How I recreated the NSA’s legendary QUANTUMINSERT attack tactic to phish gMail on iOS. And why I wish I couldn't.

It is concerning that I was able to create my own variation of the NSA's infamous QUANTUMINSERT attack vector at home, without super-fast computers, by exploiting bugs in some of our most commonly used systems and services. In kinetic warfare terms, it’s like a drone hobbyist building a military-grade Transatlantic Boeing MQ 28 Ghost Bat in their garage. Until affected parties fix the bugs that my own HOXINSERT attack leverages, it lurks in the wild as a potential attack tactic that few systems are prepared to prevent or detect.

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QUANTUMTHEORY-style “HOXINSERT” for gmail: a uniquely dangerous phishing attack

In this article, we will revisit my offensive research on my creation and deployment of a variation of the NSA's QUANTUMINSERT attack technique. This particularly dangerous strain of Adversary-on-the-Side (AotS) is usually linked with cyber superpowers like the NSA. The point of my research is to:

A) Alert users of the danger so we can harden our defenses

B) Alert internet service providers of the bugs, loopholes, misconfigurations, or vulnerabilities that they can fix so as to prevent hackers from gaining illegal access to our systems

The fact that I was able to recreate my variation of the the infamous QUANTUMINSERT attack vector by exploiting bugs in some of our most commonly used systems and services is concerning. In kinetic warfare terms, it’s like a drone hobbyist building a military grade Transatlantic Boeing MQ 28 Ghost Bat in their garage.

When the NSA first used QUANTUMINSERTS in their QUANTUMTHEORY tactical suite from 2005 - 2010, they inflicted 80 times more successful breach rates against 300 thought-to-be-unexploitable targets compared to the phishing campaigns they’d previously relied upon.

This time around, I’ll phish Gmail user credentials with the technical variation I created, which I call HOXINSERT. Previously, I used HOXINSERT to deploy malware into the Microsoft environment.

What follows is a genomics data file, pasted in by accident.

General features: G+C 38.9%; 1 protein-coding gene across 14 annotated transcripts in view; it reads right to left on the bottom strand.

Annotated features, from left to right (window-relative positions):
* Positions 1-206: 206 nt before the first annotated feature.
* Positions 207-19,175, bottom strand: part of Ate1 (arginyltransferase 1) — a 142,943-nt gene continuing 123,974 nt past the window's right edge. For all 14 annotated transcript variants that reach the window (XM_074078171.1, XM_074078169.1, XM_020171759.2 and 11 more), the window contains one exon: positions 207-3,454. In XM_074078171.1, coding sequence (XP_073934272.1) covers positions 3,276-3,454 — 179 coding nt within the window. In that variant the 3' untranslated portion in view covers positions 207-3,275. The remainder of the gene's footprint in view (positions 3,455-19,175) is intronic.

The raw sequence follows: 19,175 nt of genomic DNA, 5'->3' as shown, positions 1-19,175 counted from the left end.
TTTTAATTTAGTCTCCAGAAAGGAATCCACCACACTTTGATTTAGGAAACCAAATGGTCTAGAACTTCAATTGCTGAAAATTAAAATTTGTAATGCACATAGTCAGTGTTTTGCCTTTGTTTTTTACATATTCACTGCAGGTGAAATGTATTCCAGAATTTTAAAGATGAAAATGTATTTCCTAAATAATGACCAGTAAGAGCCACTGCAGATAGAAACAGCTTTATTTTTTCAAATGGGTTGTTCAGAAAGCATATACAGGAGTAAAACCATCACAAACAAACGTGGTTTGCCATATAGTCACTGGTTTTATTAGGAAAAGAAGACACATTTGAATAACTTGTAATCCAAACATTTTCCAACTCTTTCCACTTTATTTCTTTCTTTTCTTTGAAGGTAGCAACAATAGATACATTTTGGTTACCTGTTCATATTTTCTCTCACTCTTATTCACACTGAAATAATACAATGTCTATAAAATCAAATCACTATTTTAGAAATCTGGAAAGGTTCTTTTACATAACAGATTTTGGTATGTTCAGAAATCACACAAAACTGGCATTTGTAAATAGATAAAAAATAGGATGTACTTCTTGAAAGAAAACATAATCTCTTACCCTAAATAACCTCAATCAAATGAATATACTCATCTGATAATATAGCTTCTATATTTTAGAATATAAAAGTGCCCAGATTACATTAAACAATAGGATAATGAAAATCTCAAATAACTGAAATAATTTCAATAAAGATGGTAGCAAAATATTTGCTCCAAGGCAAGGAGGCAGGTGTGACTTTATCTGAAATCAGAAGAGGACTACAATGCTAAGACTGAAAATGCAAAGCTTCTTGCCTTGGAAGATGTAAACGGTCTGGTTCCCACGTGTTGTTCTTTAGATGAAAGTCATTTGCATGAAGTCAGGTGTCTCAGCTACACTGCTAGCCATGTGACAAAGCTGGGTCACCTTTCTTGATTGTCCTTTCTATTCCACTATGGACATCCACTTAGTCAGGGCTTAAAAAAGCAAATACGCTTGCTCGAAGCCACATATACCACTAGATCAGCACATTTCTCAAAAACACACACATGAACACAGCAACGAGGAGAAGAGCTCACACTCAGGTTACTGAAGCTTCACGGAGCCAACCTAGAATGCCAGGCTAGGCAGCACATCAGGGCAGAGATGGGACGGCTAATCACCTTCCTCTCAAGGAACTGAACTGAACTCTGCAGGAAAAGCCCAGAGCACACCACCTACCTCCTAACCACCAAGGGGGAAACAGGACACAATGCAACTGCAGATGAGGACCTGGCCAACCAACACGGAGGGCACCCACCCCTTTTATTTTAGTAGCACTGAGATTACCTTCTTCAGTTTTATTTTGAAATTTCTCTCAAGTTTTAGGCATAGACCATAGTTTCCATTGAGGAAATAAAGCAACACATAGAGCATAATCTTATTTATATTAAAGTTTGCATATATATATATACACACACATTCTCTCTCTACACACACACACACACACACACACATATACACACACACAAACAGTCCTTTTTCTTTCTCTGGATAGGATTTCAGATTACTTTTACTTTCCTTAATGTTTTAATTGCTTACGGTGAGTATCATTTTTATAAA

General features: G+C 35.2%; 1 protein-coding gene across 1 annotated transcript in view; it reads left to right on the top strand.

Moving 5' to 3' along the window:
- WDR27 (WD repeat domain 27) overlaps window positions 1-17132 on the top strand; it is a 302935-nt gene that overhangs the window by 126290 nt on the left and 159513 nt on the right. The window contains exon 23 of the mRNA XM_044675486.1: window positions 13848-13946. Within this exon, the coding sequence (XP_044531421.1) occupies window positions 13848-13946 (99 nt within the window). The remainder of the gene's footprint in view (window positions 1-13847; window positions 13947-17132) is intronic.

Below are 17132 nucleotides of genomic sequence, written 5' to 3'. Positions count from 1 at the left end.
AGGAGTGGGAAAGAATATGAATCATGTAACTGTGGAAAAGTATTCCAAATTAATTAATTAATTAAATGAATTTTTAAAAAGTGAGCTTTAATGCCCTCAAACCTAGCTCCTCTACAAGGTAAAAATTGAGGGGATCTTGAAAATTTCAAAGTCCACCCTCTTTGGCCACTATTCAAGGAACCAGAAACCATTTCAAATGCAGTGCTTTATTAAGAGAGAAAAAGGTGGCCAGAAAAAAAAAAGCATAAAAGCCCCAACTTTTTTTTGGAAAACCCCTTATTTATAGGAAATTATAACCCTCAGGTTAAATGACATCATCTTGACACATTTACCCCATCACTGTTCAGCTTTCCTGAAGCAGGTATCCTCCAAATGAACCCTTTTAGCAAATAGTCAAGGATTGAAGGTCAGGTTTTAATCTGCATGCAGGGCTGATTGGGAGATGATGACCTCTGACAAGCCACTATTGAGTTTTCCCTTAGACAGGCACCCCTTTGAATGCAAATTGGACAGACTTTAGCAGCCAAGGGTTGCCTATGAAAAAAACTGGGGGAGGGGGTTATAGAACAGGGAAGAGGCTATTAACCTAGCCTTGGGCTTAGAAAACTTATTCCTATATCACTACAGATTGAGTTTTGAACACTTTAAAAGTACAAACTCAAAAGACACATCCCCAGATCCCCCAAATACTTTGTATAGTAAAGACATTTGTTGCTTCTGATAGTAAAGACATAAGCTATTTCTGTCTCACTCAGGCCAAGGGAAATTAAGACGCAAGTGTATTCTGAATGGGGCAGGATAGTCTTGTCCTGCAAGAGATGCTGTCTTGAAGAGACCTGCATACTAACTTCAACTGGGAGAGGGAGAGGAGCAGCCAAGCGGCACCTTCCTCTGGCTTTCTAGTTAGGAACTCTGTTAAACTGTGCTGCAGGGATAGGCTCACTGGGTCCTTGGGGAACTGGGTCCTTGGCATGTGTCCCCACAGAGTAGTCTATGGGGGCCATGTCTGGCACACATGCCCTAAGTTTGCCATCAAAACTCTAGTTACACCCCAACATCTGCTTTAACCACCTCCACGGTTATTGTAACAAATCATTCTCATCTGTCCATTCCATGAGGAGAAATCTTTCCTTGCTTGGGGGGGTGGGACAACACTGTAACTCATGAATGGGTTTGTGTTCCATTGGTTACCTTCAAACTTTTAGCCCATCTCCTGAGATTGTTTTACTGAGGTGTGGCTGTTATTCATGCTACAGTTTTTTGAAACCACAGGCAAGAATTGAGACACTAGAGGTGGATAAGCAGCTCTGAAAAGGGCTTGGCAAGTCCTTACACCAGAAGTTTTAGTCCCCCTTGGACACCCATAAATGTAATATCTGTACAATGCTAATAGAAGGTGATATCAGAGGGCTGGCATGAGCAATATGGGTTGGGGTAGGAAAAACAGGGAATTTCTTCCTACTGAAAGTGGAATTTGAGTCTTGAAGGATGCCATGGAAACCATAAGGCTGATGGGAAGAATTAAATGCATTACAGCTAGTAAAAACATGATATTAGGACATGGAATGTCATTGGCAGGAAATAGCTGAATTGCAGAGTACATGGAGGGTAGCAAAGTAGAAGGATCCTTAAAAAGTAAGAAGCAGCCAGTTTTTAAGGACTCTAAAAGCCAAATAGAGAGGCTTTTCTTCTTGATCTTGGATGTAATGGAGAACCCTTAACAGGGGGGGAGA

Please note that I’m a mere mortal, without deep pockets or nation-state backing. Until the bugs in these commonly used systems are fixed, they are vulnerable to this attack. Theoretically, hackers could right now be using QUANTUMINSERT-style attacks against us. It’s hard to say because in addition to being highly effective, QUANTUMINSERTs leave very few prints at cyber crime scenes and are thus hard to trace.


My HOXINSERT technique mimics QUANTUMINSERT by using a combination of phishing, HTML smuggling, and status bar bugs in email clients to trick targeted users into interacting with malicious content. It evades traditional human detection methods such as hovering over a link in an email, because the status bar displays a trusted URL.

However, upon clicking, a different URL hosted on a malicious server—the NSA called theirs, FOXACID and  I named my own version, HOXACID—is requested. HTML smuggling is used to deliver malicious payloads, while the bugs in email clients allow for status bar manipulation. This misleads users into trusting and clicking the malicious link.

Combining all of these techniques, I created HOXINSERT. For greater detail, this article covers the history and mechanics of QUANTUMINSERTS and the QUANTUMTHEORY attack suite.

QUANTUMINSERT + FOXACID architeture, simplified

My HOXINSERT + HOXACID architecture, simplified

QUANTUMINSERT glossary of terms

Here’s a quick refresher on the terms and technologies that drive the original and my own version of the QUANTUMINSERT attack technique.

QUANTUMTHEORY: A highly sophisticated cyber attack toolset developed by the NSA, which leveraged some capabilities unavailable to mere mortals who aren’t backed by a military superpower.

QUANTUMINSERT: Multi-tool Adversary-on-the-side (AotS) tactic for intercepting web traffic by using things like ultra-fast servers and redirecting to malicious servers without the user suspecting nefarious activity.